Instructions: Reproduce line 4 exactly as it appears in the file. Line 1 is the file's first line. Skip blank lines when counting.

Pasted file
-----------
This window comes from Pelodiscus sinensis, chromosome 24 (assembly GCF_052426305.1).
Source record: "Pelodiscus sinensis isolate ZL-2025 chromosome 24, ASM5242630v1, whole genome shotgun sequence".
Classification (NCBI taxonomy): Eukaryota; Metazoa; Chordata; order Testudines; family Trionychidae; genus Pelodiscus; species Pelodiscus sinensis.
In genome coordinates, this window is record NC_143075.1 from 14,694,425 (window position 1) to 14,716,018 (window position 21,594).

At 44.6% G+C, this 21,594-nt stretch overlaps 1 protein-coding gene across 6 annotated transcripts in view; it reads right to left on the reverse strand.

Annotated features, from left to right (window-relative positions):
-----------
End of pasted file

In genome coordinates, this window is record NC_143075.1 from 14,694,425 (window position 1) to 14,716,018 (window position 21,594).